In what could be the U.S. Highway 95 equivalent of Project Neon, early plans for a Downtown access project reveal possible striking changes for the highway in downtown Las Vegas.
The project will reconfigure a 4-mile portion of U.S. 95 and could carry a $1 billion price tag, according to the Regional Transportation Commission of Southern Nevada documents. That would be the same as Project Neon, which was the largest and most expensive public works project in state history.
Project Neon was the 4-mile widening of Interstate 15 from the Spaghetti Bowl to Sahara Avenue, which added HOV lanes to I-15 and U.S. 95 among other aspects.
With the plans in the early stages, the Nevada Department of Transportation cautioned that the budget for the project could increase or decrease depending on what the finalized plans include.
The project, whose scope is between Rancho Drive and Mojave Road, would add lane capacity to U.S. 95 through the corridor and extend the HOV lanes from Martin Luther King Boulevard to Eastern.
Initial plans also call for braided ramps between I-15 and U.S. 95 and the construction of new HOV interchanges at City and Maryland parkways.
The project would be the first update to the U.S. 95 viaduct, or elevated road running from Martin Luther King to just east of Las Vegas Boulevard, since it was built in the 1960s. The update would include the demolition or replacement of the bridge between Eighth Street and the Union Pacific railroad tracks, just west of Main Street.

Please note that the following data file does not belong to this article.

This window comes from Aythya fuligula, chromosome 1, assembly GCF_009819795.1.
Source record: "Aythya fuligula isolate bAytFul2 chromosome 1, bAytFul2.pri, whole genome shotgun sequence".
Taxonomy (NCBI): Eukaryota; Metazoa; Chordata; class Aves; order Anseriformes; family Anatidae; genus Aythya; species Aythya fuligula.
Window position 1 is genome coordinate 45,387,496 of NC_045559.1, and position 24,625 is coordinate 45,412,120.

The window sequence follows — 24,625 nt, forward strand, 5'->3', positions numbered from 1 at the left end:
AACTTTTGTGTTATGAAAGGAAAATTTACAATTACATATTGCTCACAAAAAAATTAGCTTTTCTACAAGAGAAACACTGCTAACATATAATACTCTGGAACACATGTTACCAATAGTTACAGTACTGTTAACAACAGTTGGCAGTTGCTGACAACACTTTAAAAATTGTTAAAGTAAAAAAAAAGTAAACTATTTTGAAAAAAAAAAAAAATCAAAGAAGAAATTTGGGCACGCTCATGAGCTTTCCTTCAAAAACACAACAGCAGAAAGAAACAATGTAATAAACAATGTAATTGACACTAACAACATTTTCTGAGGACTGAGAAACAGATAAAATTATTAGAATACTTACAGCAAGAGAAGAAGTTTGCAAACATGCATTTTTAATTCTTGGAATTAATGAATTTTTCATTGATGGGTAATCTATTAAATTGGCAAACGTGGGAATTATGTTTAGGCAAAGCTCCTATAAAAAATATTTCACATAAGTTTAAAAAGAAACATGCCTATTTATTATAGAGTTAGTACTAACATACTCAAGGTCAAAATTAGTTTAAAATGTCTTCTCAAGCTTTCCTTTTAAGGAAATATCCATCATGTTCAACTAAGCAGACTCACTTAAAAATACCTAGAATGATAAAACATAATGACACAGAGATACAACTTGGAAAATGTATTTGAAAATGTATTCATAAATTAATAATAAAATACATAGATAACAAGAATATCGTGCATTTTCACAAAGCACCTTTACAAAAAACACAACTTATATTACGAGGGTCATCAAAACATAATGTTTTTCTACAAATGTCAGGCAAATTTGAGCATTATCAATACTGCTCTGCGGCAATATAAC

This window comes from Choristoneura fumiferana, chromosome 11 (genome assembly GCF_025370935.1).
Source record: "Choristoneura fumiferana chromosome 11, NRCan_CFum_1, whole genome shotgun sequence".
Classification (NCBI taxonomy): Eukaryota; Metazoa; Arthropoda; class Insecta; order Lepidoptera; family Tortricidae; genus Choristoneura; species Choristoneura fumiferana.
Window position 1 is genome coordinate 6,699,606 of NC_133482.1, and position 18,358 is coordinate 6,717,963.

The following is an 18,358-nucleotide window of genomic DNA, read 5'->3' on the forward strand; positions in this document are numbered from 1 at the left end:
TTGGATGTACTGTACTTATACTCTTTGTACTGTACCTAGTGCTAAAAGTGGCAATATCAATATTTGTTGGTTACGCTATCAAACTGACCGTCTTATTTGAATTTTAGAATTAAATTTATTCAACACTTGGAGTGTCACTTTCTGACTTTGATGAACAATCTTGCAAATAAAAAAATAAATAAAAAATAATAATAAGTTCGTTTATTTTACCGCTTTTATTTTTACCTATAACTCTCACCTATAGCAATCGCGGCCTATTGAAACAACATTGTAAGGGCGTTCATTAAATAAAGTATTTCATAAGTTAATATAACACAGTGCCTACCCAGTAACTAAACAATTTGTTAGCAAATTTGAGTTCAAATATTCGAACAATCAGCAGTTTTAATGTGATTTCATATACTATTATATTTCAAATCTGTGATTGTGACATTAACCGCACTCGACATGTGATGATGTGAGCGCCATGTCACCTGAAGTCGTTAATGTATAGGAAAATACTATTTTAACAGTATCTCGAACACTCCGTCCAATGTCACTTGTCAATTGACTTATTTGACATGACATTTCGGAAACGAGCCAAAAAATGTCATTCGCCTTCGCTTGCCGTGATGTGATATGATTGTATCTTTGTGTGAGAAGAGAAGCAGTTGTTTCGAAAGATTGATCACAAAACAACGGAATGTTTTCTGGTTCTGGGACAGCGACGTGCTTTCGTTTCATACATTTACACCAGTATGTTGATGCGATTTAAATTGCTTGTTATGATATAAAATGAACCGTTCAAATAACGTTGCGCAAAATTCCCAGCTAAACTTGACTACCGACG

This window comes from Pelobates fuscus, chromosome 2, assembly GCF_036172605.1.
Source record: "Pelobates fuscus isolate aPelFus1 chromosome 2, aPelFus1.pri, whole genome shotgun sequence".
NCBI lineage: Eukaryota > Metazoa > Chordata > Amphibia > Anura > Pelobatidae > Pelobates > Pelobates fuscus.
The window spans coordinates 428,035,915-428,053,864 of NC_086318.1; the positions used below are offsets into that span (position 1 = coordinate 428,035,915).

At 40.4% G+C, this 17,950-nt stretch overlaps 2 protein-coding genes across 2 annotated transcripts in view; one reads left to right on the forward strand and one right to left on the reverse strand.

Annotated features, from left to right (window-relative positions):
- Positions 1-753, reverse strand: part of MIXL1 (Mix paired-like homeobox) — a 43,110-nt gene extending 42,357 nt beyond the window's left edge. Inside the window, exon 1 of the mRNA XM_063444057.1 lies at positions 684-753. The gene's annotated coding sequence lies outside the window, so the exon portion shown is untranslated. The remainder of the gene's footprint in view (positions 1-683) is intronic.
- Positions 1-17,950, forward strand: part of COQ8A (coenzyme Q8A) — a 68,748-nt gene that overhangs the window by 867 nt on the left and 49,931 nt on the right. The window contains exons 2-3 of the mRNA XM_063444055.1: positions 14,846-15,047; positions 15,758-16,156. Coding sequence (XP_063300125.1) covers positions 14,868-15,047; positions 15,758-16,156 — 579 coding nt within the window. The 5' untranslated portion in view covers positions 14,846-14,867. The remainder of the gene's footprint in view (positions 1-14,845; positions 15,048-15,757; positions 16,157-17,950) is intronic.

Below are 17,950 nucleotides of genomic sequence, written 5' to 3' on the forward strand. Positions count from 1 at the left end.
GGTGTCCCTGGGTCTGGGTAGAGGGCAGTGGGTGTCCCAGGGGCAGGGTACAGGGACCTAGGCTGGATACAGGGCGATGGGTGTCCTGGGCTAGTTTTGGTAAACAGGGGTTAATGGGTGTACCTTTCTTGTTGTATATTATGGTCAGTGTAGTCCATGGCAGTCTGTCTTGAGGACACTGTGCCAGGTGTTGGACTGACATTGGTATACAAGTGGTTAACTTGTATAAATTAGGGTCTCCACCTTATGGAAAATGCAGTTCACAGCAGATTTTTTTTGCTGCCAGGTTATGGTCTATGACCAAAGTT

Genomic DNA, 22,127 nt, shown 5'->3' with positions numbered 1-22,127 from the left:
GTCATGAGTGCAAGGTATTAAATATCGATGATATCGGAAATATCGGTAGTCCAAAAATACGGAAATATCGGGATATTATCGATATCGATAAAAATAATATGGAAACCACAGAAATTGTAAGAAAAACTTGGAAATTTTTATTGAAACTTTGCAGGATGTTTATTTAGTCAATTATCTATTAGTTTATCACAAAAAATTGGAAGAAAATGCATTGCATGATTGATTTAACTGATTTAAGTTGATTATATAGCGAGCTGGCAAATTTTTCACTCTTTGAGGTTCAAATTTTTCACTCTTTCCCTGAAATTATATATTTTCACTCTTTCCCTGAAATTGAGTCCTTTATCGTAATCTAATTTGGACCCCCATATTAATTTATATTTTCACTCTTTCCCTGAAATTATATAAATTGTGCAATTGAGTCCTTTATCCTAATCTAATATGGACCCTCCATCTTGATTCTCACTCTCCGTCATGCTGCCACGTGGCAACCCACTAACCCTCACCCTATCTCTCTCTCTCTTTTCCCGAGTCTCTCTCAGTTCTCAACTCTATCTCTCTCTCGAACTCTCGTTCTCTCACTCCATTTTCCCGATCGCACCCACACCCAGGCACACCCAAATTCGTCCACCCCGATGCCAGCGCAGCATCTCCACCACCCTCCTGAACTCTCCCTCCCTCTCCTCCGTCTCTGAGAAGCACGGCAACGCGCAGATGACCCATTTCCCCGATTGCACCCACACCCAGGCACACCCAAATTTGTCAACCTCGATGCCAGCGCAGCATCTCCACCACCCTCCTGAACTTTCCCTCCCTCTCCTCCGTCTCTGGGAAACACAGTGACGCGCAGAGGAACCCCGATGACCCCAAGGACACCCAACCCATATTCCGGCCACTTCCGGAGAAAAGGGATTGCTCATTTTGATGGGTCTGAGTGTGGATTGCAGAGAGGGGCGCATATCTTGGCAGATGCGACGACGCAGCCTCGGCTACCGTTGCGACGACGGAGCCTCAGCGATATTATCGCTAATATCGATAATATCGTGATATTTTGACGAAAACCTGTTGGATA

A second bridge running from Eighth Street to Bruce Street that was constructed in 1980 would also be replaced.
“As these bridges continue to age, they require costly maintenance repairs to keep them in service,” the Downtown access project website states. “Preliminary design alternatives will be developed to determine appropriate measures to reconstruct the freeway in this area to address the aging infrastructure, accommodate future travel demands, improve safety, and travel time reliability.”
The project is tentatively scheduled to be in the environmental testing stage until 2023, with right of way acquisition and final design coming by 2027. Construction is slated to start in 2027 and be completed in 2031, according to the transportation department’s website.
The area averages 1.83 crashes per million vehicle miles traveled, above the state average of 1.55 crashes per million vehicle miles.
In the project area there were 272 crashes in 2015, climbing to 324 in 2016 and 460 in 2017.
NDOT plans to introduce the project this summer, with a public meeting on the project tentatively scheduled for midsummer. For more information on the Downtown Access Proejct visit the project’s website.